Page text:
The sky is fully lit up and easily the brightest part of the picture. The valley and the middle hills are in full shadow. The foreground is a little brighter, being higher up and getting some of the light reflected from the sky. There’s some haze in the air and this has increasing effect with distance.
I want to balance the brightness and contrast across the scene in a way that looks natural but so you can see the colours and textures of each area. This means being respectful of the natural lighting conditions but also adding contrast and clarity to make the most of the beautiful dawn colours. I’ve used graduated and radial filters in Lightroom to separate the scene into the three distance zones and apply different treatments to each area.
Before this, I do something I do in probably 90% of shots of this kind. I adjust highlights to -100 and shadows to +100. I may then adjust exposure to centre the histogram, though that’s not needed in this case. The aim is to get a roughly centred histogram that is well away from the edges which will then allow me full control over the tones by adjusting the contrast without blocking shadows or blowing highlights. Here’s the result of that first step:
Now I have something I consider “normalised”, with workable tones and colours. I want to greatly increase the contrast and clarity of the middle areas. There is good dramatic light catching the hill tops and I want to make the most of that. The haze has taken away some of the details.
I add a radial filter which I stretch right across the central band. I don’t worry overmuch about the placement of the filter. In a scene like this, and most others of mine, there are naturally differences in brightness and contrast across the scene so it doesn’t matter too much exactly where I place my filter. Lightroom defaults for feathering are usually pretty good so that you can’t see the join.
Once the filter is in place, stretching, expanding and rotating until I’m happy, I shift contrast, clarity and exposure to taste. In a shot like this, and many of my shots, I like to place most tones nearer to the middle. I find that I’ve got the exposure just right when an increase in contrast gives both brighter and darker areas equally. If the exposure is wrong then a big contrast adjustment will make the whole scene either brighter or darker. You can see on the histogram that if the exposure is correct, adjusting contrast stretches the histogram equally both left and right. Too dark an exposure and the histogram will shift bodily leftwards when you increase the contrast. Similar if it’s too bright.
For this shot, with the middle ground so dark, I found an exposure boost of +0.40, and contrast and clarity of +68 and +100 respectively. You need to be sure to keep the scene looking natural. You need to pay particular attention to transitions from ground to sky, i.e., the skyline of the distant mountains, as too much clarity can create obvious halo effects. Here’s a screen shot showing where I placed the filter and the filter settings:
With the middle ground being in such deep shadow it might have been appropriate to shift the colour temperature in the radial filter. However, the blue of the shadow areas seems appropriate contrasted with the pink/orange where the sun has hit.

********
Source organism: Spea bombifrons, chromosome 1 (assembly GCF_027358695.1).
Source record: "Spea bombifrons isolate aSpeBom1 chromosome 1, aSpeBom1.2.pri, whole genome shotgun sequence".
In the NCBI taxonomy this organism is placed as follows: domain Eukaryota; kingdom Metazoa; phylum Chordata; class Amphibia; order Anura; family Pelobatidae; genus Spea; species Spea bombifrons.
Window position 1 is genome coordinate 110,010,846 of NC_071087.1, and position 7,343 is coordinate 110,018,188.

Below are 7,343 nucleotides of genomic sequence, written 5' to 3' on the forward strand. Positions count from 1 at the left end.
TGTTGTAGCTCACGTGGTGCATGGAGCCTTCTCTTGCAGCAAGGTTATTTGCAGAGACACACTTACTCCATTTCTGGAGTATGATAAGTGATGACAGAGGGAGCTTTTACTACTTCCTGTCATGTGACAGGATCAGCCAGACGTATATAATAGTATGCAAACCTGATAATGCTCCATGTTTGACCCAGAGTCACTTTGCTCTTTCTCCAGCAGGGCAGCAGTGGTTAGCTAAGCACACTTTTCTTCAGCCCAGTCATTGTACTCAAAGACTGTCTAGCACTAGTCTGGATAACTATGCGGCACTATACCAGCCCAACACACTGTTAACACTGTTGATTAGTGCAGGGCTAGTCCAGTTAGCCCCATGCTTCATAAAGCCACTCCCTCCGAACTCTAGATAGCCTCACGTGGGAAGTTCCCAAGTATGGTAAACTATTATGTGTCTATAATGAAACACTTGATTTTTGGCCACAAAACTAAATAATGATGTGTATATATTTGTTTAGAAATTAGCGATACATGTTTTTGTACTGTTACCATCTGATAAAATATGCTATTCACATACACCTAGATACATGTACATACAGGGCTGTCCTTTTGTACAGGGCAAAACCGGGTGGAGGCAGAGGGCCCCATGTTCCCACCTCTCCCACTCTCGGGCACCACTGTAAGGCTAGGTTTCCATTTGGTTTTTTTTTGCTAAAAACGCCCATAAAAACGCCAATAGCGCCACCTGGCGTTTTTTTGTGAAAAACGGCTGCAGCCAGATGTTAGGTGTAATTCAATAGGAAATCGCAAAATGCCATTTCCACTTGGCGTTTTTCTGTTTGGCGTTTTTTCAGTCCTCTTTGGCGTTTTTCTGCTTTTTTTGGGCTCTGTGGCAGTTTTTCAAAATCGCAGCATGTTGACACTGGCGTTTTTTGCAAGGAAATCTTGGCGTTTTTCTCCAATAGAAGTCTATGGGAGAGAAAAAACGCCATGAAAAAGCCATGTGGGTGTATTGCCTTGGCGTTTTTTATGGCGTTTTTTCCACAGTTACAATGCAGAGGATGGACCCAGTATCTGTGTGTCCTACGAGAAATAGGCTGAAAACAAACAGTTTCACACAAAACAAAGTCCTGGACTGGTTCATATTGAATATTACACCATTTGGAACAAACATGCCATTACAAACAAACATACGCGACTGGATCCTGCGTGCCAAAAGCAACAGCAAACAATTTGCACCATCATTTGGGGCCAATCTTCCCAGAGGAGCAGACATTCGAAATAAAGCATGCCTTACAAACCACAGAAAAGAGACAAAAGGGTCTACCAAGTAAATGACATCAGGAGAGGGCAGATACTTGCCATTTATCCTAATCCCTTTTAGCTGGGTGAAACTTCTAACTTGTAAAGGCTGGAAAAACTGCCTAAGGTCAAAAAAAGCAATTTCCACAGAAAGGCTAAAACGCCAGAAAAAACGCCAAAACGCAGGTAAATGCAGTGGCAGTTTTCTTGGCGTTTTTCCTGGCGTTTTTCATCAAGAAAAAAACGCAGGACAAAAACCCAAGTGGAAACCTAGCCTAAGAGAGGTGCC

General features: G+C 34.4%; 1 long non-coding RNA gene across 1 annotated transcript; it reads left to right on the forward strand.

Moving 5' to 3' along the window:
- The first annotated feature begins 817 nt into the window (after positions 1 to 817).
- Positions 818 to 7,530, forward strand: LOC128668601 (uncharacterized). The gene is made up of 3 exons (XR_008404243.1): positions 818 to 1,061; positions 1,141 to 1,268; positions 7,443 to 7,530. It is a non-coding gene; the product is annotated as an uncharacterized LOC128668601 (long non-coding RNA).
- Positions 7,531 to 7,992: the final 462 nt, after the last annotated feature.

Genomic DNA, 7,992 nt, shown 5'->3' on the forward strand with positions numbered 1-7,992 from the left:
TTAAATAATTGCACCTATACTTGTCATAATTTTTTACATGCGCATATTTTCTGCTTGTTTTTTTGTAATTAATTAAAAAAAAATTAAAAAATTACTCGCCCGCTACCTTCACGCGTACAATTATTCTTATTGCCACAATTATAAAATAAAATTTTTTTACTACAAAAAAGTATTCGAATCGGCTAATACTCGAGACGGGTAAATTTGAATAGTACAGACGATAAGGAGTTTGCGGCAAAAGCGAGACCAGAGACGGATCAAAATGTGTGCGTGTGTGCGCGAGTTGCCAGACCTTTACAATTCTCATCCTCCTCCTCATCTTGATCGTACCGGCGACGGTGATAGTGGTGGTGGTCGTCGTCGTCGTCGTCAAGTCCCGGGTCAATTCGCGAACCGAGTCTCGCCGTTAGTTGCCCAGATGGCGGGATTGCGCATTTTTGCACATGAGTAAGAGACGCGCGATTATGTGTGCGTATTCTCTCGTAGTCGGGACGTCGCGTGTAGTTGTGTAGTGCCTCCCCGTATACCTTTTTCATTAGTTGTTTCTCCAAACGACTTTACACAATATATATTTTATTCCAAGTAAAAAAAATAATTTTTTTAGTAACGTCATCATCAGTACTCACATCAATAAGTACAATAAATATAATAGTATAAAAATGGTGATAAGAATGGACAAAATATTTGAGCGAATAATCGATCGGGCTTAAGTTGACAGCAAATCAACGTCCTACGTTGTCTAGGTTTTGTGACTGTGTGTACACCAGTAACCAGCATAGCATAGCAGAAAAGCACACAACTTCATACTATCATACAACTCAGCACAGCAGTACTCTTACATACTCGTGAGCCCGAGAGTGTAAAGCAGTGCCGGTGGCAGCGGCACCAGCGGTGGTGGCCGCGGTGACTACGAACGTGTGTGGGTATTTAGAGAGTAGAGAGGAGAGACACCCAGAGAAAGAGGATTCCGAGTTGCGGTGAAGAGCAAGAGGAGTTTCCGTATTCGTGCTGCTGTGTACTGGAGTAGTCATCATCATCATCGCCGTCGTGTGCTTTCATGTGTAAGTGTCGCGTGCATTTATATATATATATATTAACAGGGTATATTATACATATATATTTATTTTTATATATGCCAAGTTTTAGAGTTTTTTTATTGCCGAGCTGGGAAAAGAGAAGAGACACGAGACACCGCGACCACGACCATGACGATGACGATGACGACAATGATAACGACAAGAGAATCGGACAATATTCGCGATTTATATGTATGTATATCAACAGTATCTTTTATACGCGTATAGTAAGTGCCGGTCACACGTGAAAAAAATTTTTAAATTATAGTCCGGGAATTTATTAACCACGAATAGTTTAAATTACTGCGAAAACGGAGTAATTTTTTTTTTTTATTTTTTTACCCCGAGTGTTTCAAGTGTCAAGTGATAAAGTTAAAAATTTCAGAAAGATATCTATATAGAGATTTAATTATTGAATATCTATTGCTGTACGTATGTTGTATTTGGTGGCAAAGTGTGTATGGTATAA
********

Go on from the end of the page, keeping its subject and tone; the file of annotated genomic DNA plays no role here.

For the foreground, I don’t want too much detail. If I applied a big clarity increase (like I did for the mid ground) the foreground will become unnatural. There is already plenty of detail there, there’s no effect from the haze for such close details. I also don’t want to make it too bright, as it will unbalance the composition. I added a gradient filter to select the foreground and then set exposure/contrast/clarity to +0.10/+19/+25, just to get the brightness about right to balance the shot and to add a little meat so it didn’t look washed out. Here’s the placement and settings of the foreground graduated filter:
For the sky, there is already plenty of contrast. Too much clarity will make it look unreal. So perhaps just a little contrast boost and clarity. I used a gradient filter to select the sky and then contrast/clarity of +35/+29. Clouds are usually soft-edged in real life so too much clarity can look unreal. Here’s the sky filter in place:
I’d made sure at time of taking that I had a basically good exposure, using ETTR technique as far as possible, getting as much exposure in the shadows as I could without blowing any highlights. I’d used a three stop graduated neutral density filter across the sky to keep the exposure under control. Because of all this the processing was fairly simple and didn’t need much in the way of Exposure slider changes. I think the result shows the drama of the dawn light, the subtlety and beauty of the colours, while still looking natural. White balance is left at 4900k, which is the camera’s idea of normal sunlight. The colour of the light in the scene is a long way from this but that’s what you want. You don’t want neutral colours, you want the pinky-orange of dawn sun, and the blue of deep shadows.
…you can apply a preset to all your shots when you import them into Lightroom, such as, oh, let’s say your favourite monochrome treatment which you don’t use very often as you’re mostly a colour photographer. Lightroom then remembers this and has it selected as default on your next import so your lovely sunset shots are all turned into black and white. Which wouldn’t be so bad, except that the conversion to monochrome step isn’t a separate step in the develop history so you can’t undo it…
Fortunately, I still had the originals on the card and could re-import – without the monochrome step…
In the past I’ve struggled to get good results taking shots of fields of flowers. In Yorkshire, where I lived until recently, May and June are spectacular months with the pastures becoming carpets of yellow and the woods carpets of blue. I’ve never really taken a shot of this that I’ve been entirely happy with but I’ve been getting better thanks to Lightroom. Continue reading